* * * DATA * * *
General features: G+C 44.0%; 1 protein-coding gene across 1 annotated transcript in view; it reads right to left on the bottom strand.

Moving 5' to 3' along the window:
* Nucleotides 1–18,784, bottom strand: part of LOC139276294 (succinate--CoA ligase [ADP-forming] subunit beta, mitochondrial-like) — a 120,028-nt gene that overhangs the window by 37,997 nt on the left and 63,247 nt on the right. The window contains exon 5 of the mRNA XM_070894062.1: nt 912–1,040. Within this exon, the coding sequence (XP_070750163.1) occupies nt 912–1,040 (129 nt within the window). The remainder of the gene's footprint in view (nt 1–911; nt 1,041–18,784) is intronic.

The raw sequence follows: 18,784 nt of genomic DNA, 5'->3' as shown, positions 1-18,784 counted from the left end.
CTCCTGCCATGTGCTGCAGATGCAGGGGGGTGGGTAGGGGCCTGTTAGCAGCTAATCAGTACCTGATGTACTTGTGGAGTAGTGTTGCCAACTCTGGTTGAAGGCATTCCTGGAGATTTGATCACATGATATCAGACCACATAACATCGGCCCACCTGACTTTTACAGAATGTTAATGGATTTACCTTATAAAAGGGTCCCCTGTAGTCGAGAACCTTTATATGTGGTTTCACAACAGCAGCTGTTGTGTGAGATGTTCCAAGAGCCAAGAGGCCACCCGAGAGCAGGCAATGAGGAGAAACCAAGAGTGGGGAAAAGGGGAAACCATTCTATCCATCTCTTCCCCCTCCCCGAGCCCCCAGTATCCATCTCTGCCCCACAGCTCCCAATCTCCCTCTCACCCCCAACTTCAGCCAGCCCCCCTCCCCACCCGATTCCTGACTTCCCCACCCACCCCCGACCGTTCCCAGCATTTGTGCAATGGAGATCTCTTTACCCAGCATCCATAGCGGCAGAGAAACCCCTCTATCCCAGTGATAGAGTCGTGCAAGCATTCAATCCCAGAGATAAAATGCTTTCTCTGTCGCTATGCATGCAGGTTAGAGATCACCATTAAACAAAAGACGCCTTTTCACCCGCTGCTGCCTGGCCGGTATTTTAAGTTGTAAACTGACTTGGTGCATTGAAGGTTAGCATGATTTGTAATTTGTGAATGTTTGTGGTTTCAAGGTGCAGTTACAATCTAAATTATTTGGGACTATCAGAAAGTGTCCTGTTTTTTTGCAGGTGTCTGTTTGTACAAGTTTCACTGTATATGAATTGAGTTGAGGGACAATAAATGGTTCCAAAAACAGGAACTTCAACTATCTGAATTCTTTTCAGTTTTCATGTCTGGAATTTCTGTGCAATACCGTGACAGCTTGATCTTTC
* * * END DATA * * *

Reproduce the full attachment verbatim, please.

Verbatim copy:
General features: G+C 44.0%; 1 protein-coding gene across 1 annotated transcript in view; it reads right to left on the bottom strand.

Moving 5' to 3' along the window:
* Nucleotides 1–18,784, bottom strand: part of LOC139276294 (succinate--CoA ligase [ADP-forming] subunit beta, mitochondrial-like) — a 120,028-nt gene that overhangs the window by 37,997 nt on the left and 63,247 nt on the right. The window contains exon 5 of the mRNA XM_070894062.1: nt 912–1,040. Within this exon, the coding sequence (XP_070750163.1) occupies nt 912–1,040 (129 nt within the window). The remainder of the gene's footprint in view (nt 1–911; nt 1,041–18,784) is intronic.

The raw sequence follows: 18,784 nt of genomic DNA, 5'->3' as shown, positions 1-18,784 counted from the left end.
CTCCTGCCATGTGCTGCAGATGCAGGGGGGTGGGTAGGGGCCTGTTAGCAGCTAATCAGTACCTGATGTACTTGTGGAGTAGTGTTGCCAACTCTGGTTGAAGGCATTCCTGGAGATTTGATCACATGATATCAGACCACATAACATCGGCCCACCTGACTTTTACAGAATGTTAATGGATTTACCTTATAAAAGGGTCCCCTGTAGTCGAGAACCTTTATATGTGGTTTCACAACAGCAGCTGTTGTGTGAGATGTTCCAAGAGCCAAGAGGCCACCCGAGAGCAGGCAATGAGGAGAAACCAAGAGTGGGGAAAAGGGGAAACCATTCTATCCATCTCTTCCCCCTCCCCGAGCCCCCAGTATCCATCTCTGCCCCACAGCTCCCAATCTCCCTCTCACCCCCAACTTCAGCCAGCCCCCCTCCCCACCCGATTCCTGACTTCCCCACCCACCCCCGACCGTTCCCAGCATTTGTGCAATGGAGATCTCTTTACCCAGCATCCATAGCGGCAGAGAAACCCCTCTATCCCAGTGATAGAGTCGTGCAAGCATTCAATCCCAGAGATAAAATGCTTTCTCTGTCGCTATGCATGCAGGTTAGAGATCACCATTAAACAAAAGACGCCTTTTCACCCGCTGCTGCCTGGCCGGTATTTTAAGTTGTAAACTGACTTGGTGCATTGAAGGTTAGCATGATTTGTAATTTGTGAATGTTTGTGGTTTCAAGGTGCAGTTACAATCTAAATTATTTGGGACTATCAGAAAGTGTCCTGTTTTTTTGCAGGTGTCTGTTTGTACAAGTTTCACTGTATATGAATTGAGTTGAGGGACAATAAATGGTTCCAAAAACAGGAACTTCAACTATCTGAATTCTTTTCAGTTTTCATGTCTGGAATTTCTGTGCAATACCGTGACAGCTTGATCTTTC